As one of the world’s leading product tanker companies, we believe in the importance of collaboration across maritime educational institutions, councils, and other shipping companies. An interest in the wider industry helps Hafnia play an active role in helping our sector involve, and also in staying current on the latest trends and developments in the sector.
We asked Anne Sophie Krabbe Thykier (Head of People Development), Shivas Kapoor, GM (Head of Crewing), and Surajit Chanda, VP (Technical In-House Fleet) what they do beyond their roles at Hafnia to both contribute to the wider industry and develop their own professional paths.
What they do beyond Hafnia, and what the roles entail…
Anne Sophie Krabbe Thykier
I’m a thematical course lead for the Connecting Shipping Relations module in the Danish Shipowner’s Association Shipping Education program. The Danish Shipping Education is a two-year program that trains the shipping professional of tomorrow in close collaboration with shipping companies, creating an education that is both theoretical and practical and prepares its students for an exciting future in the worldwide shipping industry.
In my role with Danish Shipping, my module involves teaching students a mix of communication, negotiation, cultural understanding, and presentation techniques.
I sit on the Board of Directors in the International Maritime Employers Council (IMEC) Executive Committee until May 2024. The IMEC is the only international employers’ shipping union dedicated to maritime industrial relations. It has over 260 shipping companies, including Maersk, Teekay, Scorpio, Vships, Thome, Anglo Eastern, OSM, and Synergy, as its members.
Additionally, I will be part of the IMEC Recruitment and Training Committee until May 2025.IMEC’s main objective is to negotiate Collective Bargaining Agreements (CBAs) with International Transport Workers Federation (ITF) and local unions across the globe. These negotiations are related to crew wages and conditions of employment for seafarers.
Besides CBA negotiations, IMEC also plays an essential role in seafarers’ recruitment, training, and development, including the cadet programs. The IMEC Recruitment and Training Committee was established in 2006 and oversees various IMEC training initiatives. The Committee is a team of elected IMEC member representatives who collectively contribute their extensive wealth of experience and knowledge to guide and support the direction of future training projects in the shipping industry.
I sit as the Technical Committee Representative for the Singapore Shipping Association (SSA), Lloyds Register South-East Asia Technical Committee (SEATEC), DNV’s South-East Asia and Pacific Technical Committee, the ABS South-East Asia and Middle East Technical Committee, and in the International Tanker Technical Forum (ITTF).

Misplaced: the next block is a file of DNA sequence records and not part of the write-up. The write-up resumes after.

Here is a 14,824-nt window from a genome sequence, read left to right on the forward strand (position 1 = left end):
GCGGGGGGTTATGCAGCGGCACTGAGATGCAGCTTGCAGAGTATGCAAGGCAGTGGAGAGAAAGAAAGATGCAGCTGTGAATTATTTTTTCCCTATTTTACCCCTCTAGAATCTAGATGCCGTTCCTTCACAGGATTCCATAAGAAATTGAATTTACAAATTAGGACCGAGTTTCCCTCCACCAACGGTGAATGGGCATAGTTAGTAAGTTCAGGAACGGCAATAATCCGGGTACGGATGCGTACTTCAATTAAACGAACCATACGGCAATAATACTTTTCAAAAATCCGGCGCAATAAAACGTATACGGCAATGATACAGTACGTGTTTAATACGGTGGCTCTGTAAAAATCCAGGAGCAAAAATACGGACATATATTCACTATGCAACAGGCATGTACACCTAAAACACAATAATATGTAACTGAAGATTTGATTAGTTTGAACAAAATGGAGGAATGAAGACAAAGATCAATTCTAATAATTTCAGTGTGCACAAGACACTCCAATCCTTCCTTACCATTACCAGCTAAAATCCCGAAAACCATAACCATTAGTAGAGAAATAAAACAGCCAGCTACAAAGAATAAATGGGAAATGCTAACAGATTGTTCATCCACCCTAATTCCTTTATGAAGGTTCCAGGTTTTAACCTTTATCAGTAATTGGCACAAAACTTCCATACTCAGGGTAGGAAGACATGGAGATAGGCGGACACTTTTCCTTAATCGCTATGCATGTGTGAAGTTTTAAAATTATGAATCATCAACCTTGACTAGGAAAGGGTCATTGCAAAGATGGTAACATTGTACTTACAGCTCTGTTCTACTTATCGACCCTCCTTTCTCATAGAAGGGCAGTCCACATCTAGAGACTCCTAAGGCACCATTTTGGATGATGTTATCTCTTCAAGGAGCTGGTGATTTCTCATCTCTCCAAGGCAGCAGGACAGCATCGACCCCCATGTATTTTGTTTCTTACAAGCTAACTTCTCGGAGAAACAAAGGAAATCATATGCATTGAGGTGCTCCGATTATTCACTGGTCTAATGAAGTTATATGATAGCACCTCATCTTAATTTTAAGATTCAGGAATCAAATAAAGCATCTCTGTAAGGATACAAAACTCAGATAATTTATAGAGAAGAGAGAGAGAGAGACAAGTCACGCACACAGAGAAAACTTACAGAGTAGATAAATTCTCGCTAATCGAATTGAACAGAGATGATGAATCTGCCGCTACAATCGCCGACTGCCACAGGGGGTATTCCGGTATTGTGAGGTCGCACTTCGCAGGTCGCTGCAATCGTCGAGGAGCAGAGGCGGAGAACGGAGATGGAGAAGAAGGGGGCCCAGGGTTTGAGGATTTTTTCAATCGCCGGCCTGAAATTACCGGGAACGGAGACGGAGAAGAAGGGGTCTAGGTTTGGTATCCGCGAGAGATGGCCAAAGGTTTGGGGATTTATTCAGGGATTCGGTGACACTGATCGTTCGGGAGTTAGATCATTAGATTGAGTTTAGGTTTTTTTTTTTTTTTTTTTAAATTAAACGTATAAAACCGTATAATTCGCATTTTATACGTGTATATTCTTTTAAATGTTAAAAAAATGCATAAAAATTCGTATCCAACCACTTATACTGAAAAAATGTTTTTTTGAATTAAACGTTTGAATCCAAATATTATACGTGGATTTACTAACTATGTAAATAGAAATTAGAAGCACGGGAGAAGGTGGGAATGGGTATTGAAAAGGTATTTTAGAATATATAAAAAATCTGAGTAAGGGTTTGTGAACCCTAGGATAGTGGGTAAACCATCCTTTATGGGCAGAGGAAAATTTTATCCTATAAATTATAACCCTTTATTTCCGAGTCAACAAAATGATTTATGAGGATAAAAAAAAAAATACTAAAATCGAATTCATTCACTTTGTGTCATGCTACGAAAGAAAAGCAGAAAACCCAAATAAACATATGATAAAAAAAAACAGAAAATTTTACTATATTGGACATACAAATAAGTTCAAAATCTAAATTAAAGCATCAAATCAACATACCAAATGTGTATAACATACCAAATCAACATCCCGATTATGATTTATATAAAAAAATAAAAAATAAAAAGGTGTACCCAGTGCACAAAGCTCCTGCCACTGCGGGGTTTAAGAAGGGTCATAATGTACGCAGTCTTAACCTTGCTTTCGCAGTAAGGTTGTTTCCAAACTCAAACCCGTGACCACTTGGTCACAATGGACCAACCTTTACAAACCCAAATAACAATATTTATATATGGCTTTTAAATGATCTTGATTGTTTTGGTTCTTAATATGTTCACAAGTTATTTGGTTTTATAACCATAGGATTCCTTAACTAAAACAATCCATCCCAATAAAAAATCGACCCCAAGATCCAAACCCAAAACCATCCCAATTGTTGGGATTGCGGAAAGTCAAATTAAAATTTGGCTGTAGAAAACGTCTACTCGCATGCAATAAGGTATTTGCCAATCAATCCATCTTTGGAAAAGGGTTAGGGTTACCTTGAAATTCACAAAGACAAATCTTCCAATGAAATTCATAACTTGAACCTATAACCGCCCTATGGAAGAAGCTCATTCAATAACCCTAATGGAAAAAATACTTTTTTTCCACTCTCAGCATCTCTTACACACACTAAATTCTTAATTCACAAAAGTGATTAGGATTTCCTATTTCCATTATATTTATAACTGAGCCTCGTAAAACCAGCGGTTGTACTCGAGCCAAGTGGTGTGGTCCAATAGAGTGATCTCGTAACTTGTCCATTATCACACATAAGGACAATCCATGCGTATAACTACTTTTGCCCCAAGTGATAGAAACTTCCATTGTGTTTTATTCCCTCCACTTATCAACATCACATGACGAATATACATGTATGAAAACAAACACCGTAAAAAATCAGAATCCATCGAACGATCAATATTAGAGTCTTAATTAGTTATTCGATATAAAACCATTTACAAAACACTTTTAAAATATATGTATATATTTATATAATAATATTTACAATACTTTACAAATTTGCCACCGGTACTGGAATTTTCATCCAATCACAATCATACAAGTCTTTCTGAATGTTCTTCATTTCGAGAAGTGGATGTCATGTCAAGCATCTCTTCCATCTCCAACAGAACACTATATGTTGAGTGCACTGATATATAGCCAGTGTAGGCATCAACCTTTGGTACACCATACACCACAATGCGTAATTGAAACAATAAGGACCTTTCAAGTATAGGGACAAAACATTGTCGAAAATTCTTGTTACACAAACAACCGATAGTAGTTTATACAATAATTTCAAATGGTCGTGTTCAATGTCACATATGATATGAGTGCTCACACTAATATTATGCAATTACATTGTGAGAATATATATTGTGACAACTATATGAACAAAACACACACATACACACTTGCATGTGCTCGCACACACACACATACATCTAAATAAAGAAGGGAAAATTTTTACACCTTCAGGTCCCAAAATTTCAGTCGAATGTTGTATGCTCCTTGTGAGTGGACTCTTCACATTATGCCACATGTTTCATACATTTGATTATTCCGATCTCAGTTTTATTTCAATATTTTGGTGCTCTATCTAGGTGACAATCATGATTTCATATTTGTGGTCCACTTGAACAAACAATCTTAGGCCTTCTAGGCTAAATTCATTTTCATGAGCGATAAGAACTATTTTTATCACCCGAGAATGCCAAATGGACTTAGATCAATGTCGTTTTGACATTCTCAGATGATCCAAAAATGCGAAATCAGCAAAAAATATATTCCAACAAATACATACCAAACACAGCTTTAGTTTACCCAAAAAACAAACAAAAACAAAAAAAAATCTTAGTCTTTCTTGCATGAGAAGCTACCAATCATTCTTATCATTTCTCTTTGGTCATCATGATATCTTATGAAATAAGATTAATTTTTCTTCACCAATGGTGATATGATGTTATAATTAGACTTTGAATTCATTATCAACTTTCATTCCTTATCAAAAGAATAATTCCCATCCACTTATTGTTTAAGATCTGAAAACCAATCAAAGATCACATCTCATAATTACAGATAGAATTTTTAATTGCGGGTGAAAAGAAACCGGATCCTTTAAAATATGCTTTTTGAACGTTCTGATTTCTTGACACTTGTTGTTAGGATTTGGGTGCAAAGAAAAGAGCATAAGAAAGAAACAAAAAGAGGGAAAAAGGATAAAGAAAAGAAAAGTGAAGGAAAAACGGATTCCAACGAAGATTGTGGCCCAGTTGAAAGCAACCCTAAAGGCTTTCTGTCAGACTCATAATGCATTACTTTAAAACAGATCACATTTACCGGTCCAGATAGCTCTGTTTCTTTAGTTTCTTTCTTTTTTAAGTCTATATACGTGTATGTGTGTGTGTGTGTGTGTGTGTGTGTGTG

In my various roles, I provide recommendations and discuss ideas for improvement in technological and operational efficiencies. My role also involves commenting on new rule proposals tabled to Technical Committees of various Classification Societies. Additionally, I occasionally give educational talks and presentations requested by the SSA and ITTF pertaining to Hafnia’s initiatives in Energy Management and Crew Development.
How it benefits their current role…
Anne Sophie Krabbe Thykier
In interacting with future generations, I hear their ideas, concerns, and thoughts on our industry. As Head of People Development, this also helps apply learnings within Hafnia on what the talent pipeline is seeking for from potential employers and a fulfilling career in maritime. It also gives me an overall view when it comes to trends and developments in the talent pool in Denmark and other countries.
As an elected member of the IMEC board, I can participate in negotiations with the ITF on CBAs and share my opinions in shaping policies and procedures regarding the terms and conditions of seafarers. This role provides access to exclusive information, reports, research, and resources relevant to the shipping sector. It keeps us updated on the industry’s latest trends, regulations, and best practices.
I can also share relevant information on all aspects of maritime human resources, including the Maritime Labor Convention 2006 and developments at the International Labor Organization. By being part of such a council, I, on behalf of Hafnia, can collaborate with various stakeholders to address industry challenges, promote sustainable practices, and ensure sector interests are well-represented. It demonstrates our commitment to the industry, willingness to contribute, and understanding of the broader issues and concerns within the shipping sector.
The Technical Committees across the various associations provide an opportunity to discuss prevailing issues, learn about new developments in the industry, and the sharing of best practices with other Ship Managers. It also benefits Hafnia by keeping us abreast of the latest developments and proven technologies.
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